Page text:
Thursday, 17 April 2014

April Showers Bring May Flowers – Member Challenge


 Woohoo!  We have a new member challenge up!   This one is fun and full of happiness.  You just have to participate!



Here are the details: 
Get Published! Show us puddles, umbrellas, spring blossoms – any image that means ‘spring time’ to you!

Join the fun with our current challenge. Your entry will get published either on our blog or in The Canadian Quilter magazine. Take a couple of hours and create a quilt based on the theme ‘April Showers Bring May Flowers’. You can use any embellishments you want.  Deadline to send a photo of your entry is June 24, 2014. Full challenge details in English. And in French.


Three great fabric prizes sponsored by Courtepoint Claire. Check out her website and Facebook:
English version of the website.
French version of the website.  

First Prize




Second Prize


 Third Prize


(attach images of prizes and logo)

We had lots of fun with our previous member challenges. There were so many entries for ‘Winter Wonders’ they are presented for your viewing pleasure over several posts:
and



Saturday, 12 April 2014

Walk To Brock #7


We made it to Winnipeg!   Can we make it to St. Catharines in time for Quilt Canada?  Oh, we can't fail now, get stitching!



We got a huge inch infusion from guilds who were not reporting monthly and who thought we were ending our walk in March. They sent their inches in one, big lump sum. So here we are, in Winnipeg!  The Winnipeg Art Gallery, Canada’s oldest public gallery is home to the largest public collection of contemporary Inuit art. Like glitter? Visit the Royal Canadian Mint, where billions of Canadian coins are produced each year. But, best of all, it’s home to the Guess Who. Listen to my favourite here.


Notes from the guilds:
Timmins guild devotes one entire meeting to a mega Show and Tell where members bring in as many quilts as they wish. Stories range from hilarious, to touching, to awe inspiring, and often include lessons learned. This year the goal was to maximize their Walk to Brock contribution and members could bring a friend. Plenty of desserts and a theme cake capped off a fun evening.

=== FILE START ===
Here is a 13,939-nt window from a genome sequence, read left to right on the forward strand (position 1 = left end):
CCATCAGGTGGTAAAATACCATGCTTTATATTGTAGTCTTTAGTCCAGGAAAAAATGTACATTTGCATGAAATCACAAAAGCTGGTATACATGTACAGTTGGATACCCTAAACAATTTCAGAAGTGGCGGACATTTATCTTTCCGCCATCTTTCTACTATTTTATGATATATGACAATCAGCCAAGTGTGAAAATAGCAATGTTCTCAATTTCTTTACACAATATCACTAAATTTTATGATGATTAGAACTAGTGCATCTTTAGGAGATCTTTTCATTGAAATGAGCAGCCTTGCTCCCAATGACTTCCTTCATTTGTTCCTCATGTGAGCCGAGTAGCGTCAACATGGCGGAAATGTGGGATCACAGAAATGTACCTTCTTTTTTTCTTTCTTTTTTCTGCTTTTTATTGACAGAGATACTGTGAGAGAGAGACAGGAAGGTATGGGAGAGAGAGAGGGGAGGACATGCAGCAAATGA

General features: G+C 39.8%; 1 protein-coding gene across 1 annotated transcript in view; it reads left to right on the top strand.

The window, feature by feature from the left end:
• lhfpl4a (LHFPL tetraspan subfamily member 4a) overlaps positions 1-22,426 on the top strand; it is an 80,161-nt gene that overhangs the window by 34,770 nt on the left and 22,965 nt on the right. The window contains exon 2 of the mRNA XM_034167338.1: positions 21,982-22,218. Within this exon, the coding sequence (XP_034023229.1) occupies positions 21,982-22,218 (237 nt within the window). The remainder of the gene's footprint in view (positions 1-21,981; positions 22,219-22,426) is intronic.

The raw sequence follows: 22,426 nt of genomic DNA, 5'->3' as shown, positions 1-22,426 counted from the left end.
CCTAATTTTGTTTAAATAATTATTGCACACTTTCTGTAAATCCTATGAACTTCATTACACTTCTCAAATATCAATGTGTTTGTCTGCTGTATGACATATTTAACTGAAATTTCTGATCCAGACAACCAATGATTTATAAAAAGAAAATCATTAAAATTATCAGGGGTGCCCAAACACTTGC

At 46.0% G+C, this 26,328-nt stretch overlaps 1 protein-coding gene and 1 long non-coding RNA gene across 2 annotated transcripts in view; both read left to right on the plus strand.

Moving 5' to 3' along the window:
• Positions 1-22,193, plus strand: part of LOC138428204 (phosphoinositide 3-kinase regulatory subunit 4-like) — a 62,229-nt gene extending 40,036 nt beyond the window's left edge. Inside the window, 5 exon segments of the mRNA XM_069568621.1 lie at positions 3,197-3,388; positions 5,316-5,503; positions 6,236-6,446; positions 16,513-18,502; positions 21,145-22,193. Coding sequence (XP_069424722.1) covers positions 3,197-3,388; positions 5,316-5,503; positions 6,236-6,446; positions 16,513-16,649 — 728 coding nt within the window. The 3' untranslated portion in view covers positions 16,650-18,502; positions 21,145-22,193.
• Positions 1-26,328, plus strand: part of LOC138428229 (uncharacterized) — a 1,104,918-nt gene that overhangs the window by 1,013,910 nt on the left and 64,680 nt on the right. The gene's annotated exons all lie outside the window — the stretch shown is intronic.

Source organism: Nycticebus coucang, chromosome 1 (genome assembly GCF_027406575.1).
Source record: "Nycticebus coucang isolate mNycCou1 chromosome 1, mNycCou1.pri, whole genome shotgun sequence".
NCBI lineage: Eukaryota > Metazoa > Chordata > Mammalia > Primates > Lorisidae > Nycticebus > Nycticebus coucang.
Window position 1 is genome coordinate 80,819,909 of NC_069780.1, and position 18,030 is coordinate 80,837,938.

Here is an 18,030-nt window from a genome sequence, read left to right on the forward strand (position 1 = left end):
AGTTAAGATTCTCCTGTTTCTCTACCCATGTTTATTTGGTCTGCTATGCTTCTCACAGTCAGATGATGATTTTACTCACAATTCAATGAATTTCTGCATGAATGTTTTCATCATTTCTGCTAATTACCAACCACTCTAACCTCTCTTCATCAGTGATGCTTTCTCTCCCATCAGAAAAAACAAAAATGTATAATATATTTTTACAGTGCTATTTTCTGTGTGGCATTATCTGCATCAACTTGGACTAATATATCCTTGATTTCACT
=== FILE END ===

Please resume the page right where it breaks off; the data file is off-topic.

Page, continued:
There was a grand total of 66 quilts, for a combined measurement of 11,822.5 inches. Since the guild meets every two weeks, the monthly total was an impressive 14,642.5 inches!

Paradise Village quilters in Bridgetown NS really love their Show and Tell and to help add more Brock inches many members bring pieces they hadn’t previously thought about showing.


REMINDER:  We extended the deadline for our walk to get to Brock to June 11/2014 – the opening day of Quilt Canada 2014. So keep ‘em coming!


Sunday, 6 April 2014

Winter Wonderland - Member Challenge Part III

The last but certainly not the least of our amazing entries!
Thank you Fabricspot again, for sponsoring this challenge.  Check out their great lines of fabric and patterns.  






Snowfall
by Leanne Chahley
My quilt  is about 49" square. She is made from Essex Linen, Kona Cottons and Oakshott cottons which have a white warp thread making them muted.  The design is my own and is part of a series of quilts that I have been making which I call my cycles series.


by Geesje Baron
I free form cut and raw edged applied shapes of various elements to a scrap raw edge pieced background. I used a variety of white and off whites in a wide assortment of fabrics. Embellished with lace and beads. A frosted window pane was the inspiration of this quilt using my own photo.

What I Love About Winter
by Lynne McCulloch
It is based upon a drawing of mine that I created after a wintry drive in the area near Burlington.  The time is late afternoon and the view is looking along the shores of a small creek with a forested area in the background.  The medium with which I started is watercolour, enhanced by watercolour chalks, Angelina fibres and thread painting.  


by Valerie Tucker
Photo is of a snow ghost at the top of the Snow Ghost Chair at Big White, Kelowna, BC, where I spend winters downhill skiing.